In this post, I’ll outline the tools I used to automate Continuous Integration and Continuous Delivery of a web application so that every team member can focus on what’s important: writing code.

1. Continuous Deployment of front-end

With Git/Github driving continuous integration, how can we automate the process of building the source from last commit and deploying it to the live website (for the production/master branch)?  My previous tools of choice were Github pages + Travis, but Yihang introduced to me a more feature-rich solution,  Netlify:

Netlify is an all-in-one platform for deploying and automating modern web projects.

Simply push and Netlify provides everything—servers, CDN, continuous delivery, HTTPS, staging environments, prerendering, asset post processing, DNS, and more.

Any project, big or small, can perform instantly on a global scale.

With Netlify, every time you make a commit to the production branch, the configured build command will automatically be executed and the build folder will be deployed to a subdomain provided by Netlify (eg.

2.  Continuous Deployment of back-end

I host my back-end (which serves RESTful API to the front-end) on AWS EC2. I make use of Travis CI to build the source (not needed for NodeJS apps not using transpiler) and upload it to Amazon S3, and trigger new deployment on AWS CodeDeploy whenever a new commit is pushed to Github. Lastly, for NodeJS apps, I run pm2 with the command

pm2 start ./bin/www --log-date-format='YYYY-MM-DD HH:mm:ss' --watch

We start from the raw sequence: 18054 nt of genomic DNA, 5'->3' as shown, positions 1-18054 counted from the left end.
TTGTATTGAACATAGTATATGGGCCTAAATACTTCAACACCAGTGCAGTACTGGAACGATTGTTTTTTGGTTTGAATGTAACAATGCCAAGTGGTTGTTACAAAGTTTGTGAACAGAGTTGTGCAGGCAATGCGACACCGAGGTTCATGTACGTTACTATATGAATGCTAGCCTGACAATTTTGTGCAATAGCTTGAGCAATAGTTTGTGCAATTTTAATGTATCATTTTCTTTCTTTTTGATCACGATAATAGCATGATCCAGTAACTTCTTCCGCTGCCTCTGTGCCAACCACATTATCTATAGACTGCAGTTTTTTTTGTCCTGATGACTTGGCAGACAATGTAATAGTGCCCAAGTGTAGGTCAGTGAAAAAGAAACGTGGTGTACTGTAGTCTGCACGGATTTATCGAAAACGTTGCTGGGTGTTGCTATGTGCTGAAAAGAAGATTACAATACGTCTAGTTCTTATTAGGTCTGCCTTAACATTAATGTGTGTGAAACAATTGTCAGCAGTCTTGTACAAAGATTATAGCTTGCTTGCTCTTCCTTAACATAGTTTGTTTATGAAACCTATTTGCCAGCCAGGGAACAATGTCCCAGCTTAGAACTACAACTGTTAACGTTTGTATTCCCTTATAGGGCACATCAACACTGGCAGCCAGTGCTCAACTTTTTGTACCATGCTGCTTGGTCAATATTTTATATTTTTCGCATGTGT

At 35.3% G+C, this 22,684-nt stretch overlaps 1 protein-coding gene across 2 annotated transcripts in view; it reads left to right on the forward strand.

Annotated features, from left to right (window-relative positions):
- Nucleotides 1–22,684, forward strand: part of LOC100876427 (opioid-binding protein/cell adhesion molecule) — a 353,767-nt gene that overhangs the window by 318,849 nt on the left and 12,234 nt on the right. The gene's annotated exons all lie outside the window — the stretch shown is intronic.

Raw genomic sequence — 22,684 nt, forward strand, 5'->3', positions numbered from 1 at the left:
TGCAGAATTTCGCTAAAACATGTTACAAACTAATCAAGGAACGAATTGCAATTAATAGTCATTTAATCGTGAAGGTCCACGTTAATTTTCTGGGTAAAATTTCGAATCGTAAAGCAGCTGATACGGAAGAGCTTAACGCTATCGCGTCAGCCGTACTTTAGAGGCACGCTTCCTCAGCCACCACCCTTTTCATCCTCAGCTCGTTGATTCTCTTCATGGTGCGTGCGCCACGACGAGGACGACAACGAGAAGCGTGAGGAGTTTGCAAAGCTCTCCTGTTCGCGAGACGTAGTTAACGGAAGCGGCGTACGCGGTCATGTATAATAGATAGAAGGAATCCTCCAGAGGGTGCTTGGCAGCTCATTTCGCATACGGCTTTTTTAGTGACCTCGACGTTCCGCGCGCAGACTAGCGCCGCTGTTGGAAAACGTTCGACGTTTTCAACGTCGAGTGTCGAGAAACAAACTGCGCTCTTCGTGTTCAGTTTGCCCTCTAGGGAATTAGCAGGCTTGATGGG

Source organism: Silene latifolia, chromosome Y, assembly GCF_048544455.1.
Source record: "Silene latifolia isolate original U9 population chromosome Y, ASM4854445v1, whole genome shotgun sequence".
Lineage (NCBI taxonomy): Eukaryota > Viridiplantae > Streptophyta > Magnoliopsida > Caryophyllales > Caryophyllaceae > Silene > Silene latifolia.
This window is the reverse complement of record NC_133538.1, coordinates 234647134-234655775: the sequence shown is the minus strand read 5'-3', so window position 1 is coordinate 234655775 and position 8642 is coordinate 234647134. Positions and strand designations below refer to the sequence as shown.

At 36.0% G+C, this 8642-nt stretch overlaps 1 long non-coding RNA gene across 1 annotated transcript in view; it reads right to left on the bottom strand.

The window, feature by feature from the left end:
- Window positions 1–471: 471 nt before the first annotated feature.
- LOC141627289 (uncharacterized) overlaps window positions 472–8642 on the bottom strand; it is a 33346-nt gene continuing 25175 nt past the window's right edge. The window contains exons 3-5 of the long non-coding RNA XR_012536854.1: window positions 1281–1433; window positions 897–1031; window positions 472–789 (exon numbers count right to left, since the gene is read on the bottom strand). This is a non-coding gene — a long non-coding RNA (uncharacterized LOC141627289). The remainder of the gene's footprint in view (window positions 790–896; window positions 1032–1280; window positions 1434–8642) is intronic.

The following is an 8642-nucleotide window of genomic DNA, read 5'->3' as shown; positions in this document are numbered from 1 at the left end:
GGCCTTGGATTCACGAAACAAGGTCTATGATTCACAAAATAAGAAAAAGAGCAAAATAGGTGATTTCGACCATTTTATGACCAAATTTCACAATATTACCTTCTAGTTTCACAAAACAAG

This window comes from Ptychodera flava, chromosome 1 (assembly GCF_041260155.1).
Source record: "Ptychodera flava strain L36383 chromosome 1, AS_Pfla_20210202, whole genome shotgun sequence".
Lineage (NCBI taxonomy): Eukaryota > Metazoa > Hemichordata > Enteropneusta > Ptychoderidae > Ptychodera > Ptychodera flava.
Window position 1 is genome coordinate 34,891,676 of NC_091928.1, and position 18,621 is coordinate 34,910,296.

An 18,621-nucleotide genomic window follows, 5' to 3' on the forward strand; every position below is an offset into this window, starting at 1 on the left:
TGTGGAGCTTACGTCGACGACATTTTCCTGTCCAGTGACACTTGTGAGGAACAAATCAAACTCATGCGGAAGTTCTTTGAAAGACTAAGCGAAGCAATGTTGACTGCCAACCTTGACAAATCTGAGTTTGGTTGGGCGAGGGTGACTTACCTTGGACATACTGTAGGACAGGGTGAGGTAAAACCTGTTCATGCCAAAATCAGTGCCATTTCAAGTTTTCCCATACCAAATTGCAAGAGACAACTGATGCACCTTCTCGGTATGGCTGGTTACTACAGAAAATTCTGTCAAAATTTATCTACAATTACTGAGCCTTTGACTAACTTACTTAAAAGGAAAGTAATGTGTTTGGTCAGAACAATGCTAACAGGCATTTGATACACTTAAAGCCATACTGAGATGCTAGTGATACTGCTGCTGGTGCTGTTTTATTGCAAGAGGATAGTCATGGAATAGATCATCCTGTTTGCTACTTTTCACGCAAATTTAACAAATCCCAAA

for logging and to automatically restarting the server when CodeDeploy uploads new build files to the EC2 instance.

3.  Custom domain

The domain name registrar I’m using is namecheap.  For the back-end, I make use of AWS ELB‘s Certificate Manager for provision of the SSL/TLS certificate.

As ELB does not have a static IP address, we cannot use A record to point namecheap domain to the ELB directly.

The solution is to set namecheap’s name servers to AWS Route 53‘s to use it as the custom DNS manager and give AWS complete control over the domain. Then, I create an A record in Route 53 to point to the ELB target, which forwards traffic to the EC2 instances.

For the front-end, I created CNAME records in Route 53 to point the custom domain to the subdomain provided by Netlify.

My final Route 53 Hosted zone configurations:


As Route 53 is not completely free (though it’s dirt cheap), a workaround to avoid using Route 53 is to create a subdomain (eg. to point to the ELB with a CNAME record (which root domains are not allowed to have), then use domain forwarding to forward traffic to The disadvantage of this approach is that it makes your website URL slightly longer (“www” is enforced).

4. Forced HTTPS

Netlify supports automatic TLS certificates with Let’s Encrypt.

To redirect HTTP traffic to HTTPS for the front-end, we can simply configure it under Netlify’s domain management HTTPS settings: